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I grew up during the heights or depths of the sagging craze. Goose bubble jacket, even in blistering summer heat. That outfit was almost always complimented with sagging jeans, because even the most stoic rapper needed ventilation, I guess.

That was the ’90s, an era when bigger was better. Oversized shirts, giant overalls, heck, jeans makers specifically designed sizes like “baggy” and “loose.” I owned a few of those jeans. But like 99 cent gas and Hi C Ecto Cooler, I thought that style was buried in the 20th century.

Hence my surprise when I realized that sagging somehow slid into the new millennium. Earlier this summer in Talladega, the city council considered banning saggy pants and just last week, Dadeville council members weighed a similar ordinance against sagging.

There’s a war on our waistlines and, honestly, it seems pretty unnecessary.

I’ll be honest, although I went through my baggy clothing phase as many of us did in the ’90s I never personally sagged. Even pre teen Edward realized that wearing your waistband below your cheeks was kinda counterproductive.

Seriously, watching my friends hold their drooping pants with a death grip while waddling around just seemed like too much work.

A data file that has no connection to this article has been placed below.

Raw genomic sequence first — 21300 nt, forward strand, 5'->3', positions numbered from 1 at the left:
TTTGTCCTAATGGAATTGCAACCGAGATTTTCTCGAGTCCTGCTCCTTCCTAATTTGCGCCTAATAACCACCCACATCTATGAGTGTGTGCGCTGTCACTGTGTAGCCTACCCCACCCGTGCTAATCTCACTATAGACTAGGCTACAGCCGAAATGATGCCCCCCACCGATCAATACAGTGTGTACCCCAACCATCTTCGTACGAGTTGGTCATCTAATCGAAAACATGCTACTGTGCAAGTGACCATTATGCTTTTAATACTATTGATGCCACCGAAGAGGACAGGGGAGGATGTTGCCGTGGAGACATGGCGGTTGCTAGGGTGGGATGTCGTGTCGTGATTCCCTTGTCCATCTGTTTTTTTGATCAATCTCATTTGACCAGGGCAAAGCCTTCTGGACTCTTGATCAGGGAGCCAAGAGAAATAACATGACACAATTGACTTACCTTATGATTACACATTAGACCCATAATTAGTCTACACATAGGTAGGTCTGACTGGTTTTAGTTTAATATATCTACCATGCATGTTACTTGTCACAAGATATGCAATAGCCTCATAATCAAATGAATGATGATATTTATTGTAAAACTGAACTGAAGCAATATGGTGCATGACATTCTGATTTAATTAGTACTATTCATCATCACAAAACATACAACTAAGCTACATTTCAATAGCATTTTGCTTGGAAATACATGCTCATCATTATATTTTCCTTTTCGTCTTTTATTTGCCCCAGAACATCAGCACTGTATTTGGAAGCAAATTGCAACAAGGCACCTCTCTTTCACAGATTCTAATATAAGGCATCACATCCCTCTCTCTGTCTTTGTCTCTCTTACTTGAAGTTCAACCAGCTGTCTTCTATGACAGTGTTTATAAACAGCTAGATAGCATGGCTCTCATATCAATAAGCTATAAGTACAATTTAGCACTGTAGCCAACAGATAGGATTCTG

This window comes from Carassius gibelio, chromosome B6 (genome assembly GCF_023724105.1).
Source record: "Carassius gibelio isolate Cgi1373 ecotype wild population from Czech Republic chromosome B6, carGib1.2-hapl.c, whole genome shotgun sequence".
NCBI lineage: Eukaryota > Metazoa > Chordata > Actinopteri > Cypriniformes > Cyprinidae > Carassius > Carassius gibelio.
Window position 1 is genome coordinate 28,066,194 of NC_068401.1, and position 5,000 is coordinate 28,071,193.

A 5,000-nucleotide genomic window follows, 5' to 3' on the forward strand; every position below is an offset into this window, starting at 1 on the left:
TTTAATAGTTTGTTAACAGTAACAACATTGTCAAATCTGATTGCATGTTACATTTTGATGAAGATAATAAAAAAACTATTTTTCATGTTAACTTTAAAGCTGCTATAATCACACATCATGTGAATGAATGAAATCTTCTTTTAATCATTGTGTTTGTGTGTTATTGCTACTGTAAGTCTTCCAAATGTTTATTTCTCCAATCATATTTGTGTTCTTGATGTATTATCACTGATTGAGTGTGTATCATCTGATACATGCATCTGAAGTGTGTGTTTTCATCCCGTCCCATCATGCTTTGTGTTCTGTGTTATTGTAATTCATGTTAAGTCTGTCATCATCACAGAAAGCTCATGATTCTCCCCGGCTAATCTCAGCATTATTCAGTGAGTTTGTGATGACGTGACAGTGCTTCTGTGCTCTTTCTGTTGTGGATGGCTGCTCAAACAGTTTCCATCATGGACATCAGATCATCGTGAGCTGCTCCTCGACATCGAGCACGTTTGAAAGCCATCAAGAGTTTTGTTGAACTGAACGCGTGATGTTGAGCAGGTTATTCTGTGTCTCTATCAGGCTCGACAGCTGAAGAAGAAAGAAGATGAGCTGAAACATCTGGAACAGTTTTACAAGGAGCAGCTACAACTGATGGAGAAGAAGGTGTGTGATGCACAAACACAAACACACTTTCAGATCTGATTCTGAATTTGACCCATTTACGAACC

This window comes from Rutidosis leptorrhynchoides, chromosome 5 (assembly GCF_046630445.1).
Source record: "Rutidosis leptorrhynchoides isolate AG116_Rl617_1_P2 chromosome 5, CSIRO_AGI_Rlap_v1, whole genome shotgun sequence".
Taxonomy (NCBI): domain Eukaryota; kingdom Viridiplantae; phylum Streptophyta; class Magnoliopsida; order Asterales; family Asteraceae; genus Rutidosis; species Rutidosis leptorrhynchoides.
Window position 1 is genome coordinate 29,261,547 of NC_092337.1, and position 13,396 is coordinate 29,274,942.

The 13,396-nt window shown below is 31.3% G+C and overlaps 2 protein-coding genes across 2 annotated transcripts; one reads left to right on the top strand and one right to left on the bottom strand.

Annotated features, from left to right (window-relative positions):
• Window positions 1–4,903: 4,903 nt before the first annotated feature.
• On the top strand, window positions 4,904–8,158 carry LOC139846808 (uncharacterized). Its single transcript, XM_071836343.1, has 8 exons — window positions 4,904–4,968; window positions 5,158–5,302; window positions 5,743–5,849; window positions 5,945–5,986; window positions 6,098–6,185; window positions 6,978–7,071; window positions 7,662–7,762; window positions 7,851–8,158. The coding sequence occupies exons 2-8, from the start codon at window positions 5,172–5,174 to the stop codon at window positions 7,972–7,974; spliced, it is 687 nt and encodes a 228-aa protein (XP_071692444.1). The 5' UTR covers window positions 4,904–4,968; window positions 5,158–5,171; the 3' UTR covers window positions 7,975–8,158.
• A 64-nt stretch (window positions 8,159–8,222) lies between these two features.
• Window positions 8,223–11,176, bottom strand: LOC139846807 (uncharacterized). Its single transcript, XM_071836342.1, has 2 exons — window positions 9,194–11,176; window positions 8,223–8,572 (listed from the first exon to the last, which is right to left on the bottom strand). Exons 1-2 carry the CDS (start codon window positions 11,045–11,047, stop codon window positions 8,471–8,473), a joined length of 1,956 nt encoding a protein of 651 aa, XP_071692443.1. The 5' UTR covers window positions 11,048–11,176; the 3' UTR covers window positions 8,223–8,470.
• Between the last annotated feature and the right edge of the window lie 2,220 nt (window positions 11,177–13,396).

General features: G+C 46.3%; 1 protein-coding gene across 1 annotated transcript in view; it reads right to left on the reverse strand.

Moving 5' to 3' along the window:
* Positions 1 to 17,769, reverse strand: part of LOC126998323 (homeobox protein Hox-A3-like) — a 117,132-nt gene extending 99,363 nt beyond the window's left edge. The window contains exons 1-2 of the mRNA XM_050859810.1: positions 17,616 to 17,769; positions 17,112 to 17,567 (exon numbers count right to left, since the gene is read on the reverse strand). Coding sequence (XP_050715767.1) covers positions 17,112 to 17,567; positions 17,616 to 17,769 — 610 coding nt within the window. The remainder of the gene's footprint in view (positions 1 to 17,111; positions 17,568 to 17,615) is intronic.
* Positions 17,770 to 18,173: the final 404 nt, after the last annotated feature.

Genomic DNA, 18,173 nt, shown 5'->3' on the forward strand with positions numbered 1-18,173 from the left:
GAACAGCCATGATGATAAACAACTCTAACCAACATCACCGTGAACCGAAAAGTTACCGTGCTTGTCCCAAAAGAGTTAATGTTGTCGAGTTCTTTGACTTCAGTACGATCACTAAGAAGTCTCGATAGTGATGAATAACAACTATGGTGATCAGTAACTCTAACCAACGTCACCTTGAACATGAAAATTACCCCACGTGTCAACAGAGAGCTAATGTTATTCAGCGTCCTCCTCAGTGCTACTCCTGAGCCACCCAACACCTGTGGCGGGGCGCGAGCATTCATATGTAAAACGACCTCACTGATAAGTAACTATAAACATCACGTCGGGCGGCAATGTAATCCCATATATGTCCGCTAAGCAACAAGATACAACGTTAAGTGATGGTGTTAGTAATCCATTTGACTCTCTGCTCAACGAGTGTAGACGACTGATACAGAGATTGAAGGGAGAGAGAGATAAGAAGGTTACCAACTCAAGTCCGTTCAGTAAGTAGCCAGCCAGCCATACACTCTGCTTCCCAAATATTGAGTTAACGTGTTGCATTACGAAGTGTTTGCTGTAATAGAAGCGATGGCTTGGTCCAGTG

It was just a choice I wasn’t willing to make.

And that’s what these proposed laws forget silly fashion or not, sagging is still a choice, one that might not be appealing but isn’t inherently illegal. While cities like Atlanta, Moultrie, Ga., Terrebonne Parish La., and Collinsville Ill., have banned public sagging, others like Miami,
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Ocean City, NJ and Stratford, Conn., have backed away from proposals that seemed to veer too closely to violating First Amendment rights.

The First Amendment does protect “expressive conduct” after all, going so far to protect abominations like Klansman robes. But there’s still a gray area: Those robes are tied to the Klan’s divisive, disgusting message, which is definitely protected. In the case of sagging, however, there’s no real message tied to it it’s simply a trend. Legally, things get murky. Enacting laws that enviably will be challenged and bog down our legal system is an unnecessary waste of court time.

Besides, where do we draw the line? Are shirtless men in tiny runners shorts indecent? What about girls whose skirts rise above arms length fingertips?

How about grown men in skinny jeans? Cuz those definitely offend me. But here’s what we too often forget: Offensive shouldn’t necessarily mean illegal.

Instead of forcing our lawmakers to parent misguided young men, wouldn’t it make more sense for our families and communities to handle that responsibility? Loving guidance is much more effective than fines and jail time.

In The Anniston Star, Paul Johnson, who supported the ban, said “I want to teach my granddaughter what’s right . It’s my duty to look out for (my granddaughter), to raise her up right. You get out of kids what you put in.”

While I disagree with Johnson on the ban, we could learn a lot from his mindset. He’s personally teaching his granddaughter life lessons. Similarly, it should be our communities not lawmakers who teach young men that sagging often comes with a crippling stigma. It’s not just unsightly, it’s a detrimental symbol of our culture one that has (often unfairly) characterized young men, especially African American men, with laziness, crime, ignorance and incarceration.
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